To make changes to the community around you, Sims now need influence in order to vote and pass neighbourhood action plans. Influence can be gathered by being nice to your neighbourhoods, volunteering in the community, and achieving milestone life events. Points can then be spent each week to influence neighbourhoods, change community spaces into communal gardens, marketplaces or crafting spaces, and Sim behaviours.
Thematic action plans include initiatives to make neighbourhoods more green, produce clean energy, or promote self-sufficiency and reject consumerism, but where’s the fun in that? There’s nothing quite like sowing a bit of disorder in the community, so my personal favourites include forcing your neighbours to wear bags on their heads in a bid to reduce the surplus of paper bags floating around, solving neighbourly disputes with a literal fight club, and having your community constantly inebriated by keeping the jungle juice flowing.
Like all expansions, Eco Lifestyle also adds a new career, as well as traits and aspirations. The civil designer career focuses on improving the lives of Sims through green initiatives and clean tech, and gels nicely with the new eco innovator aspiration, which rewards milestones for green energy and community voting. The new traits also lean into the environmentally conscious ethos of the expansion; recycle disciples live and breathe for recycling, green friends get buffs from eco-friendly activities, maker rewards project-happy Sims who love to create, and freegan sims prefer to source goods from the dumpster and will get sad when spending frivolously.
The new Create-A-Sim items are great, with hairstyles like space buns and braids, and new piercings and glasses which really help to bring some variety to Sims’ faces. The clothing embraces the bohemian and home-made/upcycled theme, and there are a lot of quality options even if you don’t quite want to go full hippie. There’s also an absolute abomination, though, in the form of a denim skirt-and-jeans combo, which under no circumstances should ever be worn or even spoken about again. New Build and Buy items offer some nice variety, ranging from upcycled and obviously crafted furniture pieces to ‘wouldn’t be out of place in an Urban Outfitters’ hipster-style wall hangings and floral planters.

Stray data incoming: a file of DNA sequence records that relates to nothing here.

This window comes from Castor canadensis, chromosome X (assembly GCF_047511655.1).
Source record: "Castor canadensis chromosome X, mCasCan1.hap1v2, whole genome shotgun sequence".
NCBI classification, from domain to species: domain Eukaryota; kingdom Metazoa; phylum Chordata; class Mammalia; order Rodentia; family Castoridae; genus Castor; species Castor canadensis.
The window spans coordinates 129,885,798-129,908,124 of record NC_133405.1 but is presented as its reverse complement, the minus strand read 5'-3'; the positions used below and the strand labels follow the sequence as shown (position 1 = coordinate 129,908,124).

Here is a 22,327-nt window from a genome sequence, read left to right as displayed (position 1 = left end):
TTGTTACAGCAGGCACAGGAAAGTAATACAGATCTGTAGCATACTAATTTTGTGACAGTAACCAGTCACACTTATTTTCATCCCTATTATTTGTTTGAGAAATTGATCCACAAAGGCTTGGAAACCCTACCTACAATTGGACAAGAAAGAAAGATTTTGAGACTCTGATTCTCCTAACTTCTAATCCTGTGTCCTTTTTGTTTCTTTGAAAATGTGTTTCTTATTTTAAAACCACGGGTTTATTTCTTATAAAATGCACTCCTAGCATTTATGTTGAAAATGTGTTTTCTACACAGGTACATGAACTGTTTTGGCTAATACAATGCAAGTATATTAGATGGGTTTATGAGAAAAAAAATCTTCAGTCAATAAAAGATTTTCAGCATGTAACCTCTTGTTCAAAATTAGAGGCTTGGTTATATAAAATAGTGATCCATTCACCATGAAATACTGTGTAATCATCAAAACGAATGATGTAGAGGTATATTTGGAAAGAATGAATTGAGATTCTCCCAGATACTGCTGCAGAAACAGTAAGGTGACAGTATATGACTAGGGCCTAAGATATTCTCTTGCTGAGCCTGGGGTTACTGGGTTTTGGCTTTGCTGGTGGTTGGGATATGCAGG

If buying things outright just isn’t your thing, don’t fret – Eco Lifestyle has got you covered. Dumpster diving can yield all sorts of rewards, including food, furniture, recyclable material, and even treasure. Or you can just just find some plain old trash, but even that’s got its uses. You can even nap in the dumpster if you wish, but I really wouldn’t advise it unless you have literally nowhere else to sleep, and even then the floor is a better option, ya dirty gremlin. Finally, if your Sims are especially filthy, both figuratively and literally, you can even WooHoo in the dumpster. Just don’t tell your dumpster children how they were conceived.
With almost all elements of the pack tying together well, Eco Lifestyle offers some of the most cohesive gameplay in a Sims expansion to date, and is a welcome addition to what is now a comprehensive repertoire in The Sims 4. It happily sits alongside expansions such as Seasons and Pets at offering the most immersive and long-lasting mechanics.
It’s especially notable given that previous Sims expansions have sometimes struggled to nail a similar sense of coherence. Evergreen Harbour is a distinguished world full of character, with the more elaborately designed residential areas in each neighbourhood creating a sense of community that is enhanced alongside the new mechanics. With the eco footprint mode affecting all worlds in The Sims 4, and not just Evergreen Harbour, the elements of Eco Lifestyle have real longevity and replayability.
While previous Sims expansion packs have sometimes struggled to nail a sense of coherence, Eco Lifestyle bucks the trend. Tying together themes of sustainability, environmentalism, and community, the expansion offers some of the most immersive gameplay to date. With the eco footprint mode affecting all worlds in The Sims 4, and not just Evergreen Harbour, most Sims players will find real longevity and replayability in Eco Lifestyle’s gameplay.